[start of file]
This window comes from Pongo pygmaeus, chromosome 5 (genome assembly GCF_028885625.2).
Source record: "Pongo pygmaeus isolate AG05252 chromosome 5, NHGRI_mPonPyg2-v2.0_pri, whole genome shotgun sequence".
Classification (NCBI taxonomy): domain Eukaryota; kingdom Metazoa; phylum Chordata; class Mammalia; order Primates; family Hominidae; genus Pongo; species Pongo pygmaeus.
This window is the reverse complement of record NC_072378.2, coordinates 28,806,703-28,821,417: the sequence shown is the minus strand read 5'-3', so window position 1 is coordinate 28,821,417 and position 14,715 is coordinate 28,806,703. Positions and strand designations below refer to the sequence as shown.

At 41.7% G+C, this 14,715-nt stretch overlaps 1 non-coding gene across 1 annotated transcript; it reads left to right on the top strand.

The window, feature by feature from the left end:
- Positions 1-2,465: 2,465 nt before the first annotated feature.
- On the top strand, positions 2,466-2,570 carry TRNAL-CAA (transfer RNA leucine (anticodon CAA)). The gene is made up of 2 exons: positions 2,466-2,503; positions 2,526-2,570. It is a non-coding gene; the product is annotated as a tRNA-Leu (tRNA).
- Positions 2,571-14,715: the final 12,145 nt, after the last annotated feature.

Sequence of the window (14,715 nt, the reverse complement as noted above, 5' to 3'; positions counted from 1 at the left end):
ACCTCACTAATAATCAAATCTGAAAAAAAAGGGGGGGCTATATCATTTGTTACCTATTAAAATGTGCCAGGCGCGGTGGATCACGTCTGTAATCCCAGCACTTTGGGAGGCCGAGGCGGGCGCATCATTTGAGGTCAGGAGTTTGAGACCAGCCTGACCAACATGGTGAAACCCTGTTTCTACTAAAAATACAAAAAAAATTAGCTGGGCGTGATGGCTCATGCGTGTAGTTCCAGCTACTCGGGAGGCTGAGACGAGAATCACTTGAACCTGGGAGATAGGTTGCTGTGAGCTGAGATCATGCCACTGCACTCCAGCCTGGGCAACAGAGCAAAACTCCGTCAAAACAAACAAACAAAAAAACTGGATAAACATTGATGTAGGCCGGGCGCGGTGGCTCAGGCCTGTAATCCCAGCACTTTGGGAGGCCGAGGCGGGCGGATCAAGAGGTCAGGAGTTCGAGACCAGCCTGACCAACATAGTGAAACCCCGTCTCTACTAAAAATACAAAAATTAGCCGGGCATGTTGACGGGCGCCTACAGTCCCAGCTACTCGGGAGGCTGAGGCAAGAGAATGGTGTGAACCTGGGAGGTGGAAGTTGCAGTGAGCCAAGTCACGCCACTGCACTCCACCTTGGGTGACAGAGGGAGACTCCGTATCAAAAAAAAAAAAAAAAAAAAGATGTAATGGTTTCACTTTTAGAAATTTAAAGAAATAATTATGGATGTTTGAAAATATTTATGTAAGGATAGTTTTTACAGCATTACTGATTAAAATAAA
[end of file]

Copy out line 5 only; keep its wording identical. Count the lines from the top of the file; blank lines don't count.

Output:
At 41.7% G+C, this 14,715-nt stretch overlaps 1 non-coding gene across 1 annotated transcript; it reads left to right on the top strand.